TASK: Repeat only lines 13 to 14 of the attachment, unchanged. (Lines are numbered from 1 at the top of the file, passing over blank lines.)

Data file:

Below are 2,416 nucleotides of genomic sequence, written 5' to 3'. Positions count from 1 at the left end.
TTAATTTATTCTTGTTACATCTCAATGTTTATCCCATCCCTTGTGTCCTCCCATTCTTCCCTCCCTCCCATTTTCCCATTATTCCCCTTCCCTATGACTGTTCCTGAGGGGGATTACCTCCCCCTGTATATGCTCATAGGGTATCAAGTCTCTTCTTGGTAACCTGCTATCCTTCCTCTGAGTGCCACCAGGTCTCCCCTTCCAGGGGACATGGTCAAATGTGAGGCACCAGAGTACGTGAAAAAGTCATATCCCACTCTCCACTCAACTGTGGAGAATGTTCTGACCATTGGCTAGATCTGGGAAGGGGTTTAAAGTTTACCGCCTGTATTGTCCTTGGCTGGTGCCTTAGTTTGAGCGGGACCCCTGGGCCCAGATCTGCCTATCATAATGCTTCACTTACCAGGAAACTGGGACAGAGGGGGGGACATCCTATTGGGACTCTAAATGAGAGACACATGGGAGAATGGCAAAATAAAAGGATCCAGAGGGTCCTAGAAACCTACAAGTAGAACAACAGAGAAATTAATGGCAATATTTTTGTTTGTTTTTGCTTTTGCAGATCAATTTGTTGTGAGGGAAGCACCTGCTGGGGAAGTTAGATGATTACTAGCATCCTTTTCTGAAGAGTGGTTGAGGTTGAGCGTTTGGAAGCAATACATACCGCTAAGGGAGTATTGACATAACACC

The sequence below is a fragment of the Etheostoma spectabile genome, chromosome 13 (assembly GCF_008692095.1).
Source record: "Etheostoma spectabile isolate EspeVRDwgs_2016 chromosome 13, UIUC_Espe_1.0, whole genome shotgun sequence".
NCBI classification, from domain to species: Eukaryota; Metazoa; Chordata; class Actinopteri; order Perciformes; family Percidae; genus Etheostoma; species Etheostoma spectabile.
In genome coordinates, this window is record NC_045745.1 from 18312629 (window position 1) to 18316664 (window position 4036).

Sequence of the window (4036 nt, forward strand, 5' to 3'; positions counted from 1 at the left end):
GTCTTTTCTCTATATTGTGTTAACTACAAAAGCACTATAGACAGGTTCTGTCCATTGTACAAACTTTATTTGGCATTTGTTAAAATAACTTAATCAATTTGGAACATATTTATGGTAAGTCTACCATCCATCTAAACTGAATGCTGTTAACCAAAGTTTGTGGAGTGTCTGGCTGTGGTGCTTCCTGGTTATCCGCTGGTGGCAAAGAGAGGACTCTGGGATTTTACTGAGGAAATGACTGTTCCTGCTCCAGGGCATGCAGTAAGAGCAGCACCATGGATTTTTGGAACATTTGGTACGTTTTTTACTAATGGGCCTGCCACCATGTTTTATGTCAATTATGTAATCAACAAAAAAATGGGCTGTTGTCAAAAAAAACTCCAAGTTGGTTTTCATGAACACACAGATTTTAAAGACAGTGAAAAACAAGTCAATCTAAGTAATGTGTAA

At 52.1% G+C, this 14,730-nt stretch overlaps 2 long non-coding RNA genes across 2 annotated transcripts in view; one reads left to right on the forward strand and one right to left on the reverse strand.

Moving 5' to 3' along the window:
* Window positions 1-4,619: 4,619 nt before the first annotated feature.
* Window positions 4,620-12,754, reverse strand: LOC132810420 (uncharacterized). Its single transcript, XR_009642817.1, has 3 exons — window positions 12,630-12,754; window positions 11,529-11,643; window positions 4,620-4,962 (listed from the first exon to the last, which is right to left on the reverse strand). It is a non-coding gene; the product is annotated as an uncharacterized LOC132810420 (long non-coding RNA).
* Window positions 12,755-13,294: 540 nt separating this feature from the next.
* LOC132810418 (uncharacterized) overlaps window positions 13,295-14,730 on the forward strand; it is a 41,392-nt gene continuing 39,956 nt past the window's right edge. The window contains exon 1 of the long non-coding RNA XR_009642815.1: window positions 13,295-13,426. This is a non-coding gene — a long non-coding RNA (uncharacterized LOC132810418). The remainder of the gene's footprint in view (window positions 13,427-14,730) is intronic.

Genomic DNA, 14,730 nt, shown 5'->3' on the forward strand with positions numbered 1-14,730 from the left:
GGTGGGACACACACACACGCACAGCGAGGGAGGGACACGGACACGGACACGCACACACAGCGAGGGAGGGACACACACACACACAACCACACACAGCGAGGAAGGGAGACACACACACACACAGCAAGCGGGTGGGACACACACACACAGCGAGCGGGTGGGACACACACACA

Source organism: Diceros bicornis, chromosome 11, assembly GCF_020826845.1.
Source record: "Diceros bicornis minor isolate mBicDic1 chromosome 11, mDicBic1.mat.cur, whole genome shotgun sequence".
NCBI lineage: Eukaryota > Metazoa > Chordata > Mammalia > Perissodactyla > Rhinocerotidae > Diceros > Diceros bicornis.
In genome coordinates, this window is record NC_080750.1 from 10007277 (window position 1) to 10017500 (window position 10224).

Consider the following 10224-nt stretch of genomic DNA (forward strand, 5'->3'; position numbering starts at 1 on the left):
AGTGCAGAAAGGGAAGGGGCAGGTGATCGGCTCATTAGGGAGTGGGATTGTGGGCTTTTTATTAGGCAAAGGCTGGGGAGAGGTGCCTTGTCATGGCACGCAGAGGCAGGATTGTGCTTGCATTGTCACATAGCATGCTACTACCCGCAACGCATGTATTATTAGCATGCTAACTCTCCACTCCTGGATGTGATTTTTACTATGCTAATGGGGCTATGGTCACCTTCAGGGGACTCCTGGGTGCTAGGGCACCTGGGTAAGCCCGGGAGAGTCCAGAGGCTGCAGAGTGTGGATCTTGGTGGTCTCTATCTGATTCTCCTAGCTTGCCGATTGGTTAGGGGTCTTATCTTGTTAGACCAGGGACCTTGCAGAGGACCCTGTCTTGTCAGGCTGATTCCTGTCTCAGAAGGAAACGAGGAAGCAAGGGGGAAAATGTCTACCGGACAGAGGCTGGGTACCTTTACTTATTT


* Window positions 12,755-13,294: 540 nt separating this feature from the next.
* LOC132810418 (uncharacterized) overlaps window positions 13,295-14,730 on the forward strand; it is a 41,392-nt gene continuing 39,956 nt past the window's right edge. The window contains exon 1 of the long non-coding RNA XR_009642815.1: window positions 13,295-13,426. This is a non-coding gene — a long non-coding RNA (uncharacterized LOC132810418). The remainder of the gene's footprint in view (window positions 13,427-14,730) is intronic.